• To promote educational research at all levels.
• To work with any organisation or individual having similar aims to the society.

Initially members met monthly in the Miners Arms, Pontrhydygroes where guest speakers regularly addressed topics related to Hafod, its owners, landscape and garden history. Informed discussions which reflected concerns about developments at Hafod were recorded in the meetings' minutes. Regular newsletters included fascinating, well-researched articles, and bulletins were published which gave up-to-date information on events at Hafod and on recent additions to the Friends ever-increasing archive, a resource which reflected the range of research carried out by the growing membership. The Forestry Commission was involved with the Friends from the beginning and the Friends of Hafod archive was consulted when research was required for management of the estate and various restoration projects. The Friends lived up to their name and were vigorous defenders of Hafod in their role as members of the various committees formed to advise and regulate developments in the 1990s, and as guardians and recorders on the ground.

A Hafod landscape. Ref. FOH.A/08/05.2

The Friends of Hafod collection now brings together more than 2,500 separate items, including books, articles, copies of works of art, photographs (both early and recent), maps, press cuttings and taped interviews, many of which reflect Hafod's great importance in the history of Picturesque landscape and aesthetics and its importance as a centre at which innovative ideas on forestry, farming, estate management and tourism were developed. The collection also includes a comprehensive collection of material relating to garden history, local history, individual artists, and accounts of visitors to the estate from the 1700s to the recent past.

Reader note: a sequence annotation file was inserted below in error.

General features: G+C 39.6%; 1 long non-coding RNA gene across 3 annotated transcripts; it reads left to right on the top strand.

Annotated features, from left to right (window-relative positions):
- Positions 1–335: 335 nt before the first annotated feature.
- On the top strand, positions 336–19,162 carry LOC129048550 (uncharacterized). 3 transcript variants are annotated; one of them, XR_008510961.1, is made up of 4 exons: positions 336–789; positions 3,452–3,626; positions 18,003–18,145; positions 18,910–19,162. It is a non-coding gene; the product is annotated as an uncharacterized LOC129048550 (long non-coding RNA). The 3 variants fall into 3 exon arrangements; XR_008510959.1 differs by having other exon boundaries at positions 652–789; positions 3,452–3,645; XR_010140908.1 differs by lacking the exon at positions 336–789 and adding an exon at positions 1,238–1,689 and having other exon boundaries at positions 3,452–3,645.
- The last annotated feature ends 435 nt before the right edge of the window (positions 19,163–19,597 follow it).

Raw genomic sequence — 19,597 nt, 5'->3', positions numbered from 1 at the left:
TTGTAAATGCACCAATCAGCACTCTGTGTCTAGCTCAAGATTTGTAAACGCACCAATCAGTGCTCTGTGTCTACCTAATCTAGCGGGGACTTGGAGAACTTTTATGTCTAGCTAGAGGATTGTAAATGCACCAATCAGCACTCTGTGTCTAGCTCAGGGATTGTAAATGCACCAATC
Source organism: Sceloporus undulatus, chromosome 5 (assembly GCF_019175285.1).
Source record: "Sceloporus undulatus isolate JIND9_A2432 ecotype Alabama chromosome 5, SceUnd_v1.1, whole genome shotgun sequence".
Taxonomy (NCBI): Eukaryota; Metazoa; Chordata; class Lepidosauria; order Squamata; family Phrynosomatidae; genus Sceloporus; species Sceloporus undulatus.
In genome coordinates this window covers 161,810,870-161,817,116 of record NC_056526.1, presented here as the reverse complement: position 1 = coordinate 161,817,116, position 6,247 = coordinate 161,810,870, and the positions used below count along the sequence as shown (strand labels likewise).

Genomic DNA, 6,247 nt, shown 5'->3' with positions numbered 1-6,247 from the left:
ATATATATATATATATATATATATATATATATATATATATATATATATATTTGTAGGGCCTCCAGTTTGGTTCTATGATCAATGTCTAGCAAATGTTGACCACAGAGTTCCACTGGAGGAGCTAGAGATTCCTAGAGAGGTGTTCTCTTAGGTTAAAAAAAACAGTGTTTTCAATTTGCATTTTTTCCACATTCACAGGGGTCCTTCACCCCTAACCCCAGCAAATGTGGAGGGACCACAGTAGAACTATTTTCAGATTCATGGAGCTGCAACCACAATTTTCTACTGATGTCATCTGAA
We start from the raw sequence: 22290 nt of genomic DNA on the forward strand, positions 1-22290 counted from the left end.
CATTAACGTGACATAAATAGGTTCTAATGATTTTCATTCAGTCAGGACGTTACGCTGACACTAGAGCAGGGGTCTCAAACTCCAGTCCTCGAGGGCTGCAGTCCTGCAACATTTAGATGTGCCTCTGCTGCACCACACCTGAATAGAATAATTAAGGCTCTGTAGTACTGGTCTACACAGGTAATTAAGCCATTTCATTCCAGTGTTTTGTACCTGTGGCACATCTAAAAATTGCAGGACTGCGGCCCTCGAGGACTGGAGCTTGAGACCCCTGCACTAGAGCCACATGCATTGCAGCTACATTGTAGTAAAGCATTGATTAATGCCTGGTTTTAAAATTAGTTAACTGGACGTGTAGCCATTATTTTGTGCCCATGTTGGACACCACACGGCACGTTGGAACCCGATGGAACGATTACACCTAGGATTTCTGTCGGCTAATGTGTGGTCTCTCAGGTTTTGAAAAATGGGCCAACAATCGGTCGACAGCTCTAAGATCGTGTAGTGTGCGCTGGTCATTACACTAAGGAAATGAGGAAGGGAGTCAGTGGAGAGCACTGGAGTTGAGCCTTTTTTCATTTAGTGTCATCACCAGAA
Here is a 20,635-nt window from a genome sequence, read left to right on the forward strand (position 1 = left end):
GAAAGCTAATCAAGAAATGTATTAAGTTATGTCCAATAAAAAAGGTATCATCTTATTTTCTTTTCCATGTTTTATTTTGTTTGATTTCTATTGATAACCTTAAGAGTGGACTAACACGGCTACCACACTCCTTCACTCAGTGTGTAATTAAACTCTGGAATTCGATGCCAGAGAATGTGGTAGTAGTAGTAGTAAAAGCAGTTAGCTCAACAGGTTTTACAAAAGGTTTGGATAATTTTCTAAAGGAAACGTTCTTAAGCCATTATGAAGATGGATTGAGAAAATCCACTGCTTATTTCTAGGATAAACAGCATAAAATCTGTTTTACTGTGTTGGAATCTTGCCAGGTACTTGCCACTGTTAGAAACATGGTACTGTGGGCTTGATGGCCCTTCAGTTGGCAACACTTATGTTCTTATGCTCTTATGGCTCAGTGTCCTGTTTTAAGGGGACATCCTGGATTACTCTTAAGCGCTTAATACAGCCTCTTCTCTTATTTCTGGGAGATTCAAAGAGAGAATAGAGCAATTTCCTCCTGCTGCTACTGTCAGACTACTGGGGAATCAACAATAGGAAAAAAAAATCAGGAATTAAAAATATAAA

The collection was used by local schools in the 1990s and was described by the then department head at Ysgol Uwchradd Tregaron (Tregaron Secondary School) as 'an excellent and truly invaluable aid in gathering information for coursework – Hafod is an excellent source of inspiration for classwork; it is extremely rich in cultural, historical and aesthetic stimuli'

The Duke of Bedford Monument (1802) before restoration. Ref. FOH.A/08/05.5